Social media and technology are all around us. Nearly everyone has a smart phone, tablet, laptop and social media account, but according to the 2017 Norton Cyber Security Insights Report, 49% of millennials don’t have any security measures on their devices, and they’re the most likely age group to share their passwords. It may seem like nothing, but living in a social media and technological world comes with threats to our security and privacy. Let’s take a look at some top security threats.
1. Having your identity stolen
It might be surprising to hear, but identity theft is on the rise even in New Zealand. In fact 2017 was a huge year for online criminals (SecurityBrief.co.nz). Identity thieves take personal information they find on social media sites, like Facebook, Instagram and YouTube. Most social networking sites ask for information such as your email address and date of birth, so if your accounts are hacked, it’s very easy for a hacker to get all the information they need to steal an identity.
So how can you protect yourself?
- Have a strong password. The stronger the password, the harder it is to guess. We know it’s good to use special characters, numbers, upper and lower case characters, etc. but consider a passphrase instead of a password. An abstract phrase such as"hosiery20]smile" is going to be much harder to guess than your mother’s maiden name.
- Be careful with status updates. Posts such as a photo of your cat or dog with a little caption saying “Isn’t Sharon cute!?” may be innocent enough, but can give a lot of information to identity thieves, especially if your cat or dogs name is one of the answers to your security questions.
- Don’t reveal your location. You don’t always have to tag a location on a social media post - but if you do, tag the location after you leave, and never tag your home or workplace address. And keep in mind photos often contain location information. It’s also a good idea to check the settings on your social media apps to see if they are tracking your location and turn off location services if they are.
2. Computer or social profile hacked
Hackers loooove social networking. As we talked about earlier, it has a lot of your personal information stored, so can easily be used to steal your identity and interact with your friends and family on your behalf. Shortened URLs, such as bit.ly links are can be used by hackers to hide the true URL. It makes it more likely that someone will click it too and be tricked into downloading a virus.
How do you tell if a shortened link is safe?
- Check to see what personal information your apps / social media hold about you. The great thing with social media these days is that you can request what information they have on you. And it’s easy! If you want to check what info Facebook has about you, simply head to Settings, then Download your information if you’re on a mobile device, or Your Facebook Information, then Download your information if you’re on a desktop. You can then get a file created with the information they have. You can do the same for Google as well.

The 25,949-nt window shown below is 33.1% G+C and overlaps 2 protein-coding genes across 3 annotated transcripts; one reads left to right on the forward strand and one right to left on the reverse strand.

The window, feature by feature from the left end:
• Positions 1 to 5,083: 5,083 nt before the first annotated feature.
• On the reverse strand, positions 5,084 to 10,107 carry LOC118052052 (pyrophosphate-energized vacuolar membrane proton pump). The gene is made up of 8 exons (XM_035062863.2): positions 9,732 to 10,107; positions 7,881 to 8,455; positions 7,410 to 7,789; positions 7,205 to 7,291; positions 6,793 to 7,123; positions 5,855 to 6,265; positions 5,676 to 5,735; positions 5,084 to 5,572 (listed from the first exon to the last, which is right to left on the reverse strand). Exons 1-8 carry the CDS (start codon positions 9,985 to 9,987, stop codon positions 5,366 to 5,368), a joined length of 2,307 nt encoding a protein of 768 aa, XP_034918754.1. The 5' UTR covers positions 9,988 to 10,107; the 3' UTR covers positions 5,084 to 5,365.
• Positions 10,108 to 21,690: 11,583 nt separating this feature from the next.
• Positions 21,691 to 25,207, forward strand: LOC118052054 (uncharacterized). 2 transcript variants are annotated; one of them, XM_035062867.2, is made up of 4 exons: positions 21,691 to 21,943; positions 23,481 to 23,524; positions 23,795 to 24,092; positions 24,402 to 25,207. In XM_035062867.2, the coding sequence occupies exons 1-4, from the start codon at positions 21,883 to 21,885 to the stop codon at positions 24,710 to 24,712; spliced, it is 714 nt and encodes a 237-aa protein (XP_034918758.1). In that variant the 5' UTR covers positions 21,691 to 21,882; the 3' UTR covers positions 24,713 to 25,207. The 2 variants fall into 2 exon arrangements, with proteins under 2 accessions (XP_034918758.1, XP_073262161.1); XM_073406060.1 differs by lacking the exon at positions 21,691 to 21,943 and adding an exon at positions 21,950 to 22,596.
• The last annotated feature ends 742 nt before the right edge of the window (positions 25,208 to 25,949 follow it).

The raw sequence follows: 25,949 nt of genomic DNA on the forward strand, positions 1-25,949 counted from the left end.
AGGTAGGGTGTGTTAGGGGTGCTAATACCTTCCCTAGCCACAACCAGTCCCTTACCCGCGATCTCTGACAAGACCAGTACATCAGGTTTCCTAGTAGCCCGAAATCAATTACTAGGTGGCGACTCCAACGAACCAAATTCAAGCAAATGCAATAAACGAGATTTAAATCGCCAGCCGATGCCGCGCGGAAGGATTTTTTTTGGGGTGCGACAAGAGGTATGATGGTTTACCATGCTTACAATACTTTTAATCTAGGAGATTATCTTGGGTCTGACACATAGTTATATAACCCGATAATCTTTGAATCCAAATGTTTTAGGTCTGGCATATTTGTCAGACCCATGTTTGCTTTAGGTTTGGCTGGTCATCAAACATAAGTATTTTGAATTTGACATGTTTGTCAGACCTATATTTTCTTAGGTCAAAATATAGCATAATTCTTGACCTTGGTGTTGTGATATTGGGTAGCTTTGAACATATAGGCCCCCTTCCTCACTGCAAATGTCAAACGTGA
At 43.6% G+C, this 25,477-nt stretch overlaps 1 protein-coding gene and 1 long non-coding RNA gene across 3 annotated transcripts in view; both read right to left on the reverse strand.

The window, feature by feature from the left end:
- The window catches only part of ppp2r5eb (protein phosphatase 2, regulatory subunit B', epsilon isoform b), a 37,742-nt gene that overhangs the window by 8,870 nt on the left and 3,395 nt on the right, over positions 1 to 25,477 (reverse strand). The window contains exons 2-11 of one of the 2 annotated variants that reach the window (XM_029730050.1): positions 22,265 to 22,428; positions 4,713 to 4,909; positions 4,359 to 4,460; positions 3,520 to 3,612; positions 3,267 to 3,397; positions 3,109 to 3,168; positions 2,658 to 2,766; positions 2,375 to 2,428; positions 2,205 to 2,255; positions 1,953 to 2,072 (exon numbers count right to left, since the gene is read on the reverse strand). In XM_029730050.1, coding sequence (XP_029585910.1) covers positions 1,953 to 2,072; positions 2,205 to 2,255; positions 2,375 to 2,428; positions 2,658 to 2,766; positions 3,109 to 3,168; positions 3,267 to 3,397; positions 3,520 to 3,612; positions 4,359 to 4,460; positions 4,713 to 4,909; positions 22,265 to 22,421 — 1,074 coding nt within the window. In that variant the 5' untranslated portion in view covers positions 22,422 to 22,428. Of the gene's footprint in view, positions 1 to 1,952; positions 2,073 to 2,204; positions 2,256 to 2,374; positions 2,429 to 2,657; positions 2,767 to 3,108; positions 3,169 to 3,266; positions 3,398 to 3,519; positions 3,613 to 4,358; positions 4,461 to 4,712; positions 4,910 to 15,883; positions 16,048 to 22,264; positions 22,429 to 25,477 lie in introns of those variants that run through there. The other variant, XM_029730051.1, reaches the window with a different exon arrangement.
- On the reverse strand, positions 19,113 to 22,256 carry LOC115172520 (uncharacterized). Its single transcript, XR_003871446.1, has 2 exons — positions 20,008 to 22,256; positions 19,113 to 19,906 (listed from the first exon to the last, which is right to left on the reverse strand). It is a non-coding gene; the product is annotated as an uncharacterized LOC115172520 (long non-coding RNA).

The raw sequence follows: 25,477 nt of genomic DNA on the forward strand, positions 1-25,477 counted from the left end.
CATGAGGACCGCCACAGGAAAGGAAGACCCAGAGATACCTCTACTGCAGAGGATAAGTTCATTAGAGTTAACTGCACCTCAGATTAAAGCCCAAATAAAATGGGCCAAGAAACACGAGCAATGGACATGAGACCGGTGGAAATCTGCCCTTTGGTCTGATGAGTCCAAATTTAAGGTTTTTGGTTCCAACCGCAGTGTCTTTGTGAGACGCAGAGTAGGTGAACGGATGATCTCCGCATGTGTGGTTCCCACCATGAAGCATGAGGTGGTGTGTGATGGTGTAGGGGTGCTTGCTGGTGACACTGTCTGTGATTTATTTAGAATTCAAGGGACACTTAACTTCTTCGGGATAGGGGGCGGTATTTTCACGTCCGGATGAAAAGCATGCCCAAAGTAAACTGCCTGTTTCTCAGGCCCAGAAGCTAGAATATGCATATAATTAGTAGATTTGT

- Hover over a shortened link with your mouse. If you hover over the link without clicking, it often displays the full URL. If you recognise the URL, awesome, click away. If not, best to avoid and head to the site directly.
- Try a link scanner. A link scanner is a website where you can enter a URL that you might find suspicious to check if it is safe. Best to identify the scanner before you need it.
- Don’t post your holiday dates or ‘check in’ at airports. If you’ve planned a trip away, avoid putting the exact dates on social media or 'checking in’ on social media when you get to the airport, you’re inadvertently letting potential burglars know that you’re not home for an extended period.
- Post your holiday pics when you get home. Why not wait to do a bulk upload of your holiday pics when you get home. Then you can also marvel at all the awesome things you did while on holiday to… #TBT.
- Don’t tag your location. We’ve talked about this before, but it’s such an important point that it’s good to note again. Wait till you get home to tag any locations!
- Organise a house sitter. What better way to make sure your stuff is safe from burglars while you’re away! If you can’t organise a house sitter, ask your neighbours or a trusted friend if they can check your house regularly and clear your post until you’re back.
- Add a passcode to your phone. One of the best ways to ensure your phone and data is safe if it was lost or stolen is to add a passcode to be able to unlock it. Most smartphones will have the option to use a 4-6 digit passcode or even a pattern.
- Enable Touch-ID if you have it. That way, one way to unlock your phone is to use your own fingerprint. Easy!
- Back-up your data. If your phone ever did get lost or stolen, then at least you have all your data backed up to the cloud. Phew!
3. You might be letting burglars know when you’re away
Who doesn’t like to share their holiday pics?! But by doing so, you’re inadvertently letting potential burglars know when nobody is home. So how can you stay safe?
4. Phone lost or stolen means data stolen
Imagine this… you lose your phone, or worse yet, it gets stolen. Damnit! But wait, there was no security on your phone?! Whoever has your phone now has access to your contacts, messages, social media accounts, photos and videos, banking apps, and whatever else you keep stored on your phone. If you had good security then that info would be kept safe.
What are the best ways to keep your phone and data safe?
Having your phone, data, personal or financial information stolen would be a traumatic experience for anyone. And with the rise of cyber-crime it’s now more important than ever to make sure we have the right security in place to keep our information safe. So add or review the security on your phones, tablets, laptops, and social media accounts today.